“Your friend is sabotaging you. I don’t think you should go over there too often.”

“I won’t,” I promised. “Just don’t put me on that scale, please…”

I humbly bought another $250 in supplements, but I just had to ask her one thing. ‘Hunter and Gathers didn’t travel around with shopping bags full of pills and powders, did they?”

“Modern farming techniques have depleted the quantity and quality of nutrients in the food supply. And you’re nowhere near as active as a hunter-gatherer.”

“What? I go to Curves.”

Critique group of the same week didn’t go smoothly either. We went over Char’s synopsis. Like all novelists, Char hated writing a synopsis, and it showed. This one lacked her usual graceful style. It was downright choppy.

“Char,” I exclaimed. “What’s up with this sentence structure? These sentences are just horrible!”

Later in the evening I suggested to another critique partner that she give us her chapters in sequence so I could actually follow her plot. To top it all, I told Jen that she might stick to writing one novel at a time so that she could actually finish one of them.

“What is in those pills you’re taking?” Jen inquired.

“Not sugar or caffeine,” I lamented.

At the next meeting of my writing group, no one could follow my muddy prose. My plot wasn’t logical. My characters were not consistent. And I got confused trying to jot down so many comments.

The week after that, I didn’t bring any writing submission at all. “I haven’t written a word,” I confessed. “I’ve had this nagging headache all week.”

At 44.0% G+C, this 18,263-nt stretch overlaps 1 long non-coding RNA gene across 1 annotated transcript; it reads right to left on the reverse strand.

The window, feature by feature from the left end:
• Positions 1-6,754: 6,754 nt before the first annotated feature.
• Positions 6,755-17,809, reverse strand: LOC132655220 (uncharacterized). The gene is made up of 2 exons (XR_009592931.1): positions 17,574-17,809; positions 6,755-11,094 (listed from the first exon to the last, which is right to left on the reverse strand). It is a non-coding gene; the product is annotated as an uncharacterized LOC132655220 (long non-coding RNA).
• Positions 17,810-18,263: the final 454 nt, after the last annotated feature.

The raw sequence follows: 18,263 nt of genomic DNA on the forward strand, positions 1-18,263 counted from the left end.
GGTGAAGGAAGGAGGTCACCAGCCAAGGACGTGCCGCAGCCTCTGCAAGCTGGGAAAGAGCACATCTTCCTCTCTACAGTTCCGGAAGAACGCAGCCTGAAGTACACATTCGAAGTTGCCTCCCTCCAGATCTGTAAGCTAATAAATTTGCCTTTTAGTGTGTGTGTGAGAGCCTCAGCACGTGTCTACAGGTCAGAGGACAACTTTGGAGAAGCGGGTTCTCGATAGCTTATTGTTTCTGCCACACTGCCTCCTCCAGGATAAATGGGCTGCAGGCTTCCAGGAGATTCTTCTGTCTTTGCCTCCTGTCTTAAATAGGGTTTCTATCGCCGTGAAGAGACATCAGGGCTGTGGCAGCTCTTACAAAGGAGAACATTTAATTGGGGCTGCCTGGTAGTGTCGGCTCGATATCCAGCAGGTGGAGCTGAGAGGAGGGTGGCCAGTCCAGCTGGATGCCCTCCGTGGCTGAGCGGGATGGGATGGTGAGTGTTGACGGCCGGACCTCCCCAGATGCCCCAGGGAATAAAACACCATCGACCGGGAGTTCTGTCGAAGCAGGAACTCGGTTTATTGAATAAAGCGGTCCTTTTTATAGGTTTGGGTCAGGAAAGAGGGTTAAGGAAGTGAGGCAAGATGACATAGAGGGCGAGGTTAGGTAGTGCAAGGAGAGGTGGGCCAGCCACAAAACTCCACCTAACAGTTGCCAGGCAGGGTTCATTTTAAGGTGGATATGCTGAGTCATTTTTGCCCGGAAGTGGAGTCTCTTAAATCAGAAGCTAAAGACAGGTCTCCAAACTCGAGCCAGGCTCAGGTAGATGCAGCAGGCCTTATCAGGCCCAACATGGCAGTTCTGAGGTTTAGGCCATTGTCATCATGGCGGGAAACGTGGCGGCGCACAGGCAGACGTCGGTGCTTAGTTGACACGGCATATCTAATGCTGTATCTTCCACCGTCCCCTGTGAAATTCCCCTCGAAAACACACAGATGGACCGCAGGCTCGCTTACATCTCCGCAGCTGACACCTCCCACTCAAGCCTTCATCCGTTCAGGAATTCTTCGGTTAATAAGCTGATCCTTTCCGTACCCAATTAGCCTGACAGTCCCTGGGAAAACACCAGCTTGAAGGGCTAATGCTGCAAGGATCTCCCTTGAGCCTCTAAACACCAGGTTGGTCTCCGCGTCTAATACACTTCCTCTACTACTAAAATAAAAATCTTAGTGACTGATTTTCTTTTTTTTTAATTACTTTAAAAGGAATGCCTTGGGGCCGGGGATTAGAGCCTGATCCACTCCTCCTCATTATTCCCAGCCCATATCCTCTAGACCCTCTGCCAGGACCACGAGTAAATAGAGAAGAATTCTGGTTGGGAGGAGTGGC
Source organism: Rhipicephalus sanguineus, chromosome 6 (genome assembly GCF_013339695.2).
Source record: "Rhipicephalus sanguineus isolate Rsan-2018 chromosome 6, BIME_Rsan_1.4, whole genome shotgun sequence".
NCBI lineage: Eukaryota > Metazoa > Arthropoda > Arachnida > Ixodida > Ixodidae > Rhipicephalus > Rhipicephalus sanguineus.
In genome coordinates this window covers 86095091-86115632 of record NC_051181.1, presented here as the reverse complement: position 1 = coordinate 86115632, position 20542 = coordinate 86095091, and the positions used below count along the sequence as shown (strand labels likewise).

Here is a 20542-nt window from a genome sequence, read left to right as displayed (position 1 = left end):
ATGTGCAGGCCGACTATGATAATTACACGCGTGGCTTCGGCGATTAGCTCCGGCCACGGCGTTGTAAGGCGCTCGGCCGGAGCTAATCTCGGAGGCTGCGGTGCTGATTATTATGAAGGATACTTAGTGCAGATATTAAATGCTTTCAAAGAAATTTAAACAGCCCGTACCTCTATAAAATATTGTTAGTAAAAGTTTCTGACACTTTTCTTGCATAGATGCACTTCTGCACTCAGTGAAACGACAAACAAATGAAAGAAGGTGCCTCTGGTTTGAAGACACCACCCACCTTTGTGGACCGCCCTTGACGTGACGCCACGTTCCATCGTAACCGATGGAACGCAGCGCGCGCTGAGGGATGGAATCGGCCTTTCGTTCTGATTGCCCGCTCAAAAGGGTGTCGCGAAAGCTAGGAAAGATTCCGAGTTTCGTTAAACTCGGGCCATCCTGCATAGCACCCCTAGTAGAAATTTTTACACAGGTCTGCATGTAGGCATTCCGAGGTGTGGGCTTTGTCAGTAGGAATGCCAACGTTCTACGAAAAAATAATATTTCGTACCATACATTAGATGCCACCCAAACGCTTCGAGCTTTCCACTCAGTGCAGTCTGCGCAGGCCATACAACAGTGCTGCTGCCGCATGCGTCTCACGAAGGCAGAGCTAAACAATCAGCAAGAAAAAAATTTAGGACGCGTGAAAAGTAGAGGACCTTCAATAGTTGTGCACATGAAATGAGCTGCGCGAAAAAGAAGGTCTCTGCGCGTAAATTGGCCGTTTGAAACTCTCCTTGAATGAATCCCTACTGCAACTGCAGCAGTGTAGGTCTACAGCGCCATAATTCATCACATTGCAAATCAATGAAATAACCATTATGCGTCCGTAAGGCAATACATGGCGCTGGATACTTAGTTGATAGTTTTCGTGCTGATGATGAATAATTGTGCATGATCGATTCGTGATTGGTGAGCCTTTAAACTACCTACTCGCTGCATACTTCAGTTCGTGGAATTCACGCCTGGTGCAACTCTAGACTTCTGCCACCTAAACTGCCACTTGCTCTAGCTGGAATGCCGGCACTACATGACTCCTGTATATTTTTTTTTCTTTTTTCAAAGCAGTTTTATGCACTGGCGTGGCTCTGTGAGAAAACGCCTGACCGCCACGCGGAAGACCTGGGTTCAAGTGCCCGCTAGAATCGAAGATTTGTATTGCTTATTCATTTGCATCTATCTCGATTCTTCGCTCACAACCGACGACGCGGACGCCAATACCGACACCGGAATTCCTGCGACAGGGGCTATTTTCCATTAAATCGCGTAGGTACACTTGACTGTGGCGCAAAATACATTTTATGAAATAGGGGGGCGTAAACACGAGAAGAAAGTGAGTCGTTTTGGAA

The next time I saw the dietician, I told her that I was feeling crappy and that I had “used” sugar once or twice during the past two weeks.

“Don’t lapse back into your sugar addiction!” she begged me.

“Look,” she continued. “You’re just serotonin-seeking.” She turned toward her locked cabinet of pricey vitamins and herbal concoction. “Maybe some amino acids or more B vitamins,” she murmured.

“You’re damn right I’m serotonin-seeking!” I answered.

My outburst caught her off guard. She pointed to the Janet Evanovich book in my hand. “What are you reading?” she asked me in an obvious ploy to distract me.

It worked. I never could resist talking about books. “This little gem is just hysterical. It’s laugh-out-loud funny. There’s even nutritional humor.”


“In one book the protagonist’s side kick tries out the Atkins diet. In another there’s a scene where a recently divorced women hijacks a Cheetohs delivery truck and by the time the authorities track her down she’s covered in yellow dust.”

The crisp young woman stared at me blankly. “I don’t read fiction.”

“What? What do you read for pleasure?”

“Professional journals.”

“I mean for leisure reading.”

“I really enjoy reading medical journals,” she insisted.

“You put medical journals in your beach bag? On your bedside table? Even in the bathroom?”

She looked at me askance. “I don’t read in the bathroom. Yuck.”

I never saw her again. We were just not on the same page. Heck we were not even reading the same books.

Furthermore, I decided that I didn’t really want to model my eating habits after Clan of the Cave Bear. True, most cave men didn’t develop chronic diseases, but that was because they didn’t live long enough. Many hunter-gathers died young from consuming parasites in their meat or munching on poisonous leaves and grasses. I can imagine that some cave dwellers might’ve died from eating hallucinogenic berries and mushrooms and throwing themselves off a nearby cliff or into the closest fire.

But I know of no Paleolithic human who wrote a novel or even a memoir–because coffee houses had yet to be invented.